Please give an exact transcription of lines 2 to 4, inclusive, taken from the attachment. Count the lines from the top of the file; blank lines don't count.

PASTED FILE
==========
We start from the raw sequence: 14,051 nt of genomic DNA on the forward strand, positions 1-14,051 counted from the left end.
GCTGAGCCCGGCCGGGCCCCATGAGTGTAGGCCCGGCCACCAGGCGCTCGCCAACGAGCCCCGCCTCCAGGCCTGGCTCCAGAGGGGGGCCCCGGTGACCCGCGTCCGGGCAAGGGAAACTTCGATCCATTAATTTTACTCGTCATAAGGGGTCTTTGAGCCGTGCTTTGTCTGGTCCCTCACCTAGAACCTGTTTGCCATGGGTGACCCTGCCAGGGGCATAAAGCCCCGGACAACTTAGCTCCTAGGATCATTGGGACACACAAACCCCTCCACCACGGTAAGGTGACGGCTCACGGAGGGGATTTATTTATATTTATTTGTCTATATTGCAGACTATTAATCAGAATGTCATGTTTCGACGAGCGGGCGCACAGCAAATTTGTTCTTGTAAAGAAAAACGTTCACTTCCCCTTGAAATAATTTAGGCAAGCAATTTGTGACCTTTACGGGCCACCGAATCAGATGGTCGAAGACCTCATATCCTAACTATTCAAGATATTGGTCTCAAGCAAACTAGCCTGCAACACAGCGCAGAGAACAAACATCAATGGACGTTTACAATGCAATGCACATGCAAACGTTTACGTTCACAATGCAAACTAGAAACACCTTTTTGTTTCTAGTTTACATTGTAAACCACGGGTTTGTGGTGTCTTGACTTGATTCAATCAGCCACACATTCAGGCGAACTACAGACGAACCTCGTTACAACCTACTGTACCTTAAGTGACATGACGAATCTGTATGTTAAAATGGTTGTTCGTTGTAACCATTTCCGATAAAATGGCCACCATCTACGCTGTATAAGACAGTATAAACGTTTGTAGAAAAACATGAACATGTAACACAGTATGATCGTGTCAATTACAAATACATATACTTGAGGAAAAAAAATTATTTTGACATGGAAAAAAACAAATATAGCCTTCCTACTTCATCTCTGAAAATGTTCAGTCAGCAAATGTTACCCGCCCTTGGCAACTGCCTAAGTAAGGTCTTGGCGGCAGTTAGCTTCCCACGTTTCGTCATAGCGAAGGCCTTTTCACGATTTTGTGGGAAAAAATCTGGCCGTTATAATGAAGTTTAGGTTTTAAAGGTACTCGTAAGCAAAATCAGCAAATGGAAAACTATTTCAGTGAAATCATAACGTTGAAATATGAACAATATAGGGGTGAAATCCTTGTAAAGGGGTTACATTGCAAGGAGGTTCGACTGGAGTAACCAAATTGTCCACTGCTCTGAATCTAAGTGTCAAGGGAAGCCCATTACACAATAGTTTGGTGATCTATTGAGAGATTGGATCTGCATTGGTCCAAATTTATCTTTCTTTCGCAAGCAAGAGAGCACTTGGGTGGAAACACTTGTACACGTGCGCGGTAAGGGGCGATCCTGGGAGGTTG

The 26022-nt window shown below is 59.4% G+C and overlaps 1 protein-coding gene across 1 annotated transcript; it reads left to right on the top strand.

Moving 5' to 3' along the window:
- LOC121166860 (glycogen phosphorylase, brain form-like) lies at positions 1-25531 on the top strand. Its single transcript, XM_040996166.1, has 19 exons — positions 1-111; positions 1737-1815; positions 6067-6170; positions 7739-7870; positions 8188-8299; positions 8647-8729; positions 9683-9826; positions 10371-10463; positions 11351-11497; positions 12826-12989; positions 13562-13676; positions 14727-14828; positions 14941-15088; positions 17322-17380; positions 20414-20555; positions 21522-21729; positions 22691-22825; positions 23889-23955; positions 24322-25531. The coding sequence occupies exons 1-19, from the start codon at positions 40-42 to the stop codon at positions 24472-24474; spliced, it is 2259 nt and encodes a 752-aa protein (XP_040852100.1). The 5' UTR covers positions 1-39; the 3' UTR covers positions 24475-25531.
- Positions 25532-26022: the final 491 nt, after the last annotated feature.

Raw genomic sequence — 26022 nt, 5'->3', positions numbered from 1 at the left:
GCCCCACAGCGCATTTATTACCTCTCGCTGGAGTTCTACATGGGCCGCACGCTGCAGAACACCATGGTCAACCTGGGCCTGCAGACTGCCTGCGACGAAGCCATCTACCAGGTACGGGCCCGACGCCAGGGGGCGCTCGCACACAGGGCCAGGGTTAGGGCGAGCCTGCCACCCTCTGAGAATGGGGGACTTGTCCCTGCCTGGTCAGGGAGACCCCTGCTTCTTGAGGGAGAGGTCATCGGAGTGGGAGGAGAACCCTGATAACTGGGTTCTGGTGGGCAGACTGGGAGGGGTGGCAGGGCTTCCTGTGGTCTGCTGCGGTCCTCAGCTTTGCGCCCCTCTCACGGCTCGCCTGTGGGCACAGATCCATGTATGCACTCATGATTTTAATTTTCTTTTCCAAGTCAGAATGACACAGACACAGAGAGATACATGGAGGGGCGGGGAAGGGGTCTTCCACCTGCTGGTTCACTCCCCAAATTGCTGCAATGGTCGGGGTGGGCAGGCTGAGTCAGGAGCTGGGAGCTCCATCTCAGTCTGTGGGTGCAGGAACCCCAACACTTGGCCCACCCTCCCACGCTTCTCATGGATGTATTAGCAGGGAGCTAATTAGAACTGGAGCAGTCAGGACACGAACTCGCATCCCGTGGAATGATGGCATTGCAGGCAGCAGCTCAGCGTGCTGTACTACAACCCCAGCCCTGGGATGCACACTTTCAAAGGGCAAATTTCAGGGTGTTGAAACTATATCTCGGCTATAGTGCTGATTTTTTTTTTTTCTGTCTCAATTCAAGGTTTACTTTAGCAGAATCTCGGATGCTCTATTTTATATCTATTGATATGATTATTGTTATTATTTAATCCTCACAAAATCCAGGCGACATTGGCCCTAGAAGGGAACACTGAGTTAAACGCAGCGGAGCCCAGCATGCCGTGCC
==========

GCTGAGCCCGGCCGGGCCCCATGAGTGTAGGCCCGGCCACCAGGCGCTCGCCAACGAGCCCCGCCTCCAGGCCTGGCTCCAGAGGGGGGCCCCGGTGACCCGCGTCCGGGCAAGGGAAACTTCGATCCATTAATTTTACTCGTCATAAGGGGTCTTTGAGCCGTGCTTTGTCTGGTCCCTCACCTAGAACCTGTTTGCCATGGGTGACCCTGCCAGGGGCATAAAGCCCCGGACAACTTAGCTCCTAGGATCATTGGGACACACAAACCCCTCCACCACGGTAAGGTGACGGCTCACGGAGGGGATTTATTTATATTTATTTGTCTATATTGCAGACTATTAATCAGAATGTCATGTTTCGACGAGCGGGCGCACAGCAAATTTGTTCTTGTAAAGAAAAACGTTCACTTCCCCTTGAAATAATTTAGGCAAGCAATTTGTGACCTTTACGGGCCACCGAATCAGATGGTCGAAGACCTCATATCCTAACTATTCAAGATATTGGTCTCAAGCAAACTAGCCTGCAACACAGCGCAGAGAACAAACATCAATGGACGTTTACAATGCAATGCACATGCAAACGTTTACGTTCACAATGCAAACTAGAAACACCTTTTTGTTTCTAGTTTACATTGTAAACCACGGGTTTGTGGTGTCTTGACTTGATTCAATCAGCCACACATTCAGGCGAACTACAGACGAACCTCGTTACAACCTACTGTACCTTAAGTGACATGACGAATCTGTATGTTAAAATGGTTGTTCGTTGTAACCATTTCCGATAAAATGGCCACCATCTACGCTGTATAAGACAGTATAAACGTTTGTAGAAAAACATGAACATGTAACACAGTATGATCGTGTCAATTACAAATACATATACTTGAGGAAAAAAAATTATTTTGACATGGAAAAAAACAAATATAGCCTTCCTACTTCATCTCTGAAAATGTTCAGTCAGCAAATGTTACCCGCCCTTGGCAACTGCCTAAGTAAGGTCTTGGCGGCAGTTAGCTTCCCACGTTTCGTCATAGCGAAGGCCTTTTCACGATTTTGTGGGAAAAAATCTGGCCGTTATAATGAAGTTTAGGTTTTAAAGGTACTCGTAAGCAAAATCAGCAAATGGAAAACTATTTCAGTGAAATCATAACGTTGAAATATGAACAATATAGGGGTGAAATCCTTGTAAAGGGGTTACATTGCAAGGAGGTTCGACTGGAGTAACCAAATTGTCCACTGCTCTGAATCTAAGTGTCAAGGGAAGCCCATTACACAATAGTTTGGTGATCTATTGAGAGATTGGATCTGCATTGGTCCAAATTTATCTTTCTTTCGCAAGCAAGAGAGCACTTGGGTGGAAACACTTGTACACGTGCGCGGTAAGGGGCGATCCTGGGAGGTTG

The 26022-nt window shown below is 59.4% G+C and overlaps 1 protein-coding gene across 1 annotated transcript; it reads left to right on the top strand.

Moving 5' to 3' along the window: